Taking Care of Your Pet's Teeth
February is Pet Dental Health Month, so why not dedicate an entire post to keeping your furry friend’s chompers in tip top shape? While dental checks are just as important for our pets as they are for us, it’s something many pet parents don’t necessarily think about. The majority of dogs show signs of canine periodontal disease by three years old, according to the American Veterinary Dental College.
Dental disease can cause some detrimental health problems for our canine companions, so it’s crucial to be able to identify signs early on and maintain oral hygiene.
Recognizing the Signs
Animal instinct is not to show signs of weakness and dogs have evolved to hide chronic pain which is why it's essential to be familiar with your dog's mouth so you can recognize signs of trouble. The primary sign of early dental disease is bad breath, but since dogs don’t carry around toothbrushes and don’t have minty fresh breath, this often goes unnoticed by owners. Additional signs to watch for include:
Red or bleeding gums
Blood on a chew toy
Vocalizing when they yawn or eat
Lumps or bumps in the mouth
Ropey or bloody saliva
Head shyness (your pet not wanting you to touch their head)
Difficulty picking up food
Chewing on one side of their mouth
Discolored, loose, broken or rotated teeth
Taking Care of your Dog's Oral Health Taking care of your dog’s teeth is very similar to how you care for your own. Vets recommend the following steps:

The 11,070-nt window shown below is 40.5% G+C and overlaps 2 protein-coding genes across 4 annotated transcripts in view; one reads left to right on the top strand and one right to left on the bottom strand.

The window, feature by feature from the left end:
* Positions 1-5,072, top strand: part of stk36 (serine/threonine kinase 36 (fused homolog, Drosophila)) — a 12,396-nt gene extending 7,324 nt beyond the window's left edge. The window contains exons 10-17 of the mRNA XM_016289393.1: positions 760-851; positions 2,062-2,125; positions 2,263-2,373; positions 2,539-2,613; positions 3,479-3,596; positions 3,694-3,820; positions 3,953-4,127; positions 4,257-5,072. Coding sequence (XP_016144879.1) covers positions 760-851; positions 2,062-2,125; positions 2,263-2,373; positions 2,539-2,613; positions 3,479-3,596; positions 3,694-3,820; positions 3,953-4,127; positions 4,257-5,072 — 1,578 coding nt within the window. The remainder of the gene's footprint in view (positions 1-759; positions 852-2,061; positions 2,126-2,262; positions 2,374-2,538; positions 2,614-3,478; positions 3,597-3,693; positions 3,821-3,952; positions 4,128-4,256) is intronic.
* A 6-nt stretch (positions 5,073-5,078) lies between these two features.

Oral examinations, dental X-rays, and cleanings should be done annually. This is done under general anesthesia so that your vet can check for pockets around the teeth, remove dead tissue and allow them to eliminate tartar above and below the gum line.
Brushing your dog's teeth every day is an excellent way to avoid or curtail the progression of oral diseases. You will need some pet toothpaste (look for pooch-pleasing flavors like poultry and beef at Chewy.) POSH PETS TIP: not all dogs enjoy having their teeth brushed. If this is the case or if you just want to switch things up, dog dental wipes are a wonderful option.
Another way to keep your dog's mouth in tip top shape is to give them daily chew time. If your pup is a fan of rawhide bones, make sure you get ones that bend easily because rawhide can cause tummy issues if a dog swallows a large piece. Hard, rubbery toys are another good option, but steer clear of hard treats, toys like nylon bones or animal bones of any kind
Top quality dog food is important too. If your pup is prone to dental issues or is already showing early signs of dental disease, your vet might recommend a dental diet. This may include feeding your canine companion dried foods that help scrub their teeth as they chew or possibly feeding them additives to prevent plaque from hardening.
If you'd like additional information on where you can take your pup to get a dental exam or a teeth cleaning, please contact us.
About the Author The daughter of an award-winning travel writer, Kimberly has followed in her mother’s footsteps and has had articles published in numerous publications. She got her first puppy from Santa Claus when she was four years old and has never known a life that didn’t include four-legged family members. An animal advocate, she has rescued pets, volunteered at shelters and has even been known to nurse an injured sparrow back to health. When she’s not busy running a successful pet care business and providing care to her four-legged customers, you can rest assured that she is pampering her 19.5 -year-old kitty, Scout.